That, though, was my only real complaint. In almost every other respect, AO seems to me to be something of an undiscovered - or at least wilfully ignored - gem. I would love to get further and see more than I have so far. Ironically, the furthest I ever got was in beta, when Mrs Bhagpuss and I played together and got as far as the first of the non-consensual PvP zones, which came in somewhere around Level 30, if I remember right.

I would very much like to see the ancestral homeland of the Gibberlings, long thought lost but recently re-discovered. When I played one (Er... three...) they started off in the Bavarianesque starting area where one of the human races begin. Well, after the dramatic in media res beginning on an exploding space rock, followed by an enforced hiatus on an abandoned Allod, that is. 

Impressed I can remember all that? Well, don't be. I did it all again about an hour ago. It all started after I finished playing Nightingale (Three hours, right after breakfast. What the hell is wrong with me?), when I was thinking about what I could blog about, other than survival games. 

As I mentioned a while ago, I've gotten into the habit of bookmarking things I've seen or read that might make blog posts. I had a flip through those this morning and noticed there were several MMORPGs I'd been thinking, for various reasons, of trying - or trying again. Almost without thinking about it, I googled "Allods Online", just to see who was publishing it now and what I'd have to do to start playing and to my great surprise I found it's available on Steam, where it has a surprising and well-deserved Mostly Positive review rating.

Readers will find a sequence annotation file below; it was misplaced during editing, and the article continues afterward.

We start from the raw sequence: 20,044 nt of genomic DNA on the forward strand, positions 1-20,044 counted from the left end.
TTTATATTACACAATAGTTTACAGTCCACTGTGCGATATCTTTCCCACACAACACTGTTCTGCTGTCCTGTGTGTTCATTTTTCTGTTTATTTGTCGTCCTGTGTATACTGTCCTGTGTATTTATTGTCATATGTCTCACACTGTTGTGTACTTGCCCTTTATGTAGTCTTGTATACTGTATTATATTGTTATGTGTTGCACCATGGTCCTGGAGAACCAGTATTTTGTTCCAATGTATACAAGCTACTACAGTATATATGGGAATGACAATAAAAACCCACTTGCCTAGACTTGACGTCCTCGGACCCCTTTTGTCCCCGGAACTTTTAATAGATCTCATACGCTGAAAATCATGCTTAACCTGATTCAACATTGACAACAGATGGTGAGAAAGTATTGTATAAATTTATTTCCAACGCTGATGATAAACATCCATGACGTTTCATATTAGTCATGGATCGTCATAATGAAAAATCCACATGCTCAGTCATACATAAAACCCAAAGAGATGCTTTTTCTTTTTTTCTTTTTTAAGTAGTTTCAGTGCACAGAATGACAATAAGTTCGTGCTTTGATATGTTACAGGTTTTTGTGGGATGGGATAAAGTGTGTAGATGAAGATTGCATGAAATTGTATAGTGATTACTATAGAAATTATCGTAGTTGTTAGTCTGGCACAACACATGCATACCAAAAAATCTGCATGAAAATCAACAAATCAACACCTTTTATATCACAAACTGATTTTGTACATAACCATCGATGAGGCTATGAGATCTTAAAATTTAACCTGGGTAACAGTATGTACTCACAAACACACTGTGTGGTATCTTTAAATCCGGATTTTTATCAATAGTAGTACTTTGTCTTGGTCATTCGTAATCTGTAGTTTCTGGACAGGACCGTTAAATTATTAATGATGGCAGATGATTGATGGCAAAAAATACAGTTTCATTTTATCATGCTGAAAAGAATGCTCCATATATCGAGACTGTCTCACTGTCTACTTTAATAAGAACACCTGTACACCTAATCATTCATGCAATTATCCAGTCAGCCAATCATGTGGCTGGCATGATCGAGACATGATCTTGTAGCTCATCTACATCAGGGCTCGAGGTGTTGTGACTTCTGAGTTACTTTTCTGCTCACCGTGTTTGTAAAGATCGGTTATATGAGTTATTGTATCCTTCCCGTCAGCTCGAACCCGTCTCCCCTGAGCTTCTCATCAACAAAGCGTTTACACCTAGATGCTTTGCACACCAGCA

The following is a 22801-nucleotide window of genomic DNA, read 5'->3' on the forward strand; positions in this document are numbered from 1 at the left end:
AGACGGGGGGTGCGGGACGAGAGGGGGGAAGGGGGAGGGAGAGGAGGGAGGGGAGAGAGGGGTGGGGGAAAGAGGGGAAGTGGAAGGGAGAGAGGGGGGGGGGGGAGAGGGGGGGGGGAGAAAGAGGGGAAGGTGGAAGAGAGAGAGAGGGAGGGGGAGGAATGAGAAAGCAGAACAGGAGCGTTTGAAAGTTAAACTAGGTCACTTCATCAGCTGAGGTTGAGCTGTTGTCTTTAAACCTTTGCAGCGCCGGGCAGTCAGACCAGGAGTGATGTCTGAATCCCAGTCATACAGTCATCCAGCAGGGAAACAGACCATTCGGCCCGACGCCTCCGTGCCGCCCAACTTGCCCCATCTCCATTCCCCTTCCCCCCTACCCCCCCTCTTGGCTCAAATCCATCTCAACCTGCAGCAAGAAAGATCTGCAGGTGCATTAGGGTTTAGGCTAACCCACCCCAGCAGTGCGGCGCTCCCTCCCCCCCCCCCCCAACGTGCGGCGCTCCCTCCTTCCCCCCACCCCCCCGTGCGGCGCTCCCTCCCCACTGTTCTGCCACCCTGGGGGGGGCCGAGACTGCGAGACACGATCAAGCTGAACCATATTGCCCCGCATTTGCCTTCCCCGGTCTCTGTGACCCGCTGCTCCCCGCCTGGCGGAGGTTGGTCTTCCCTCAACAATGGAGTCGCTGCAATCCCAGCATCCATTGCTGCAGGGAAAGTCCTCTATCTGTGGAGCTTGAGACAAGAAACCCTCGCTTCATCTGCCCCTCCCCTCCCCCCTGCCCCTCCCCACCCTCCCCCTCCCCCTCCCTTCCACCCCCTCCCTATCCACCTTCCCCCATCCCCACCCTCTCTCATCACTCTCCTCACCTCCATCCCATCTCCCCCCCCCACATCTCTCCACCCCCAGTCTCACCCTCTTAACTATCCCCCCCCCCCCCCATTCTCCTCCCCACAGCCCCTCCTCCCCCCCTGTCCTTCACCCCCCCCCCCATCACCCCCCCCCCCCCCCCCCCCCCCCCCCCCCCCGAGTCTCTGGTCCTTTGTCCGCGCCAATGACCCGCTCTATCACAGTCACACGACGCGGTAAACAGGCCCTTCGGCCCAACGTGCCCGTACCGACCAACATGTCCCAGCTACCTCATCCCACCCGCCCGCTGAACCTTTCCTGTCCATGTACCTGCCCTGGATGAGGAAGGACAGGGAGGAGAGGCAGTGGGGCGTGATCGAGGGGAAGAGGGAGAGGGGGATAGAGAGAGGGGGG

It's entirely possible I haven't played Allods since I started using Steam. It's also entirely possible I've played it on Steam already. I have a terrible memory. Luckily, I also have a blog...

There are eighteen posts here with the Allods Online tag. The first goes all the way back to October 2011, almost the beginning of the blog, when I'd just re-installed the game. My most recent was only a couple of years ago in November 2021, when I was complaining about that damn Priden starting zone and swearing I'd get free of it. I never did.  

In both those posts I said many of the things I've said in this one, which I'm betting won't matter because no-one is going to remember any of it. I can at least confirm that the information about the game being available through Steam is new (Well, new to me...) Back then I was playing on MY.Games own platform.

And I probably still am, behind the curtain. I installed the game via Steam this morning but when you hit Play it takes you to an external launcher. The important part though is having the first button on Steam. I'm increasingly coming to see why people like that. It's just so convenient. No wonder all the publishers want to be represented there.

I wasn't planning on playing Allods today, just setting it up so I could play some other time, but I had to test the login ptocess to make sure it worked and then wouldn't you know I ended up doing the basic Tutorial and some starter quests. When I logged out I was Level 5.

As I said in that post a couple of years back "Allods is fun. Always was. I might keep playing." I probably will - sporadically - but if history is any guide I won't get any further than I ever have. My Priden is still on that damn island and lord only knows where the Orc is now.